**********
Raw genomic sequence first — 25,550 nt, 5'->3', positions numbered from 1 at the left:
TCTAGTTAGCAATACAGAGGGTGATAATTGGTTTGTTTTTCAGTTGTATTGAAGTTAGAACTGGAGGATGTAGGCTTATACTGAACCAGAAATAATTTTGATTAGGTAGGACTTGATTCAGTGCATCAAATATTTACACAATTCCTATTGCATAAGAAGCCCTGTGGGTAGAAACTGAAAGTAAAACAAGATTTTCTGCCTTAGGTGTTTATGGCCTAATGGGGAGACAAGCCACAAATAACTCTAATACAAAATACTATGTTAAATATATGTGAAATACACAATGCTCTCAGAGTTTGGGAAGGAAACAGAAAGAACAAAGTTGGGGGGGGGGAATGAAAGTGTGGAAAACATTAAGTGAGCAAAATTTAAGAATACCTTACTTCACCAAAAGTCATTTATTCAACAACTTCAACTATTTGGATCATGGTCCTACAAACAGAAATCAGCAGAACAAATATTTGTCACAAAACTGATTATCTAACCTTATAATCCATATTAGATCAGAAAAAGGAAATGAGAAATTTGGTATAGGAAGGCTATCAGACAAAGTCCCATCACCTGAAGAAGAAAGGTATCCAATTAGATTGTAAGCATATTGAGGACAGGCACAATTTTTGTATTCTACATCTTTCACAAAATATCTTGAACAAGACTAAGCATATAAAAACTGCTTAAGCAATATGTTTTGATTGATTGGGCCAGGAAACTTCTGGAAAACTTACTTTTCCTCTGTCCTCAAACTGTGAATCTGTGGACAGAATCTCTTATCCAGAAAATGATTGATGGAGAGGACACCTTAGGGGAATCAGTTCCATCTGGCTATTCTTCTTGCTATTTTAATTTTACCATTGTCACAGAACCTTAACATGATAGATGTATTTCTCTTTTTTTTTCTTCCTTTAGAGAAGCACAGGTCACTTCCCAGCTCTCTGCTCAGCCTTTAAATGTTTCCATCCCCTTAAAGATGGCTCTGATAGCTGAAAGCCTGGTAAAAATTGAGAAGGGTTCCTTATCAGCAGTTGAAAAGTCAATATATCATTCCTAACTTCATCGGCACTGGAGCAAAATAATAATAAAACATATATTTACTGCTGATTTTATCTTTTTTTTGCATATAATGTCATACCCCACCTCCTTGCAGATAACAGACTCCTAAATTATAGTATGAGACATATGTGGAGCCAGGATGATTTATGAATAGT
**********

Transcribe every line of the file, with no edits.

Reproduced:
Raw genomic sequence first — 25,550 nt, 5'->3', positions numbered from 1 at the left:
TCTAGTTAGCAATACAGAGGGTGATAATTGGTTTGTTTTTCAGTTGTATTGAAGTTAGAACTGGAGGATGTAGGCTTATACTGAACCAGAAATAATTTTGATTAGGTAGGACTTGATTCAGTGCATCAAATATTTACACAATTCCTATTGCATAAGAAGCCCTGTGGGTAGAAACTGAAAGTAAAACAAGATTTTCTGCCTTAGGTGTTTATGGCCTAATGGGGAGACAAGCCACAAATAACTCTAATACAAAATACTATGTTAAATATATGTGAAATACACAATGCTCTCAGAGTTTGGGAAGGAAACAGAAAGAACAAAGTTGGGGGGGGGGAATGAAAGTGTGGAAAACATTAAGTGAGCAAAATTTAAGAATACCTTACTTCACCAAAAGTCATTTATTCAACAACTTCAACTATTTGGATCATGGTCCTACAAACAGAAATCAGCAGAACAAATATTTGTCACAAAACTGATTATCTAACCTTATAATCCATATTAGATCAGAAAAAGGAAATGAGAAATTTGGTATAGGAAGGCTATCAGACAAAGTCCCATCACCTGAAGAAGAAAGGTATCCAATTAGATTGTAAGCATATTGAGGACAGGCACAATTTTTGTATTCTACATCTTTCACAAAATATCTTGAACAAGACTAAGCATATAAAAACTGCTTAAGCAATATGTTTTGATTGATTGGGCCAGGAAACTTCTGGAAAACTTACTTTTCCTCTGTCCTCAAACTGTGAATCTGTGGACAGAATCTCTTATCCAGAAAATGATTGATGGAGAGGACACCTTAGGGGAATCAGTTCCATCTGGCTATTCTTCTTGCTATTTTAATTTTACCATTGTCACAGAACCTTAACATGATAGATGTATTTCTCTTTTTTTTTCTTCCTTTAGAGAAGCACAGGTCACTTCCCAGCTCTCTGCTCAGCCTTTAAATGTTTCCATCCCCTTAAAGATGGCTCTGATAGCTGAAAGCCTGGTAAAAATTGAGAAGGGTTCCTTATCAGCAGTTGAAAAGTCAATATATCATTCCTAACTTCATCGGCACTGGAGCAAAATAATAATAAAACATATATTTACTGCTGATTTTATCTTTTTTTTGCATATAATGTCATACCCCACCTCCTTGCAGATAACAGACTCCTAAATTATAGTATGAGACATATGTGGAGCCAGGATGATTTATGAATAGT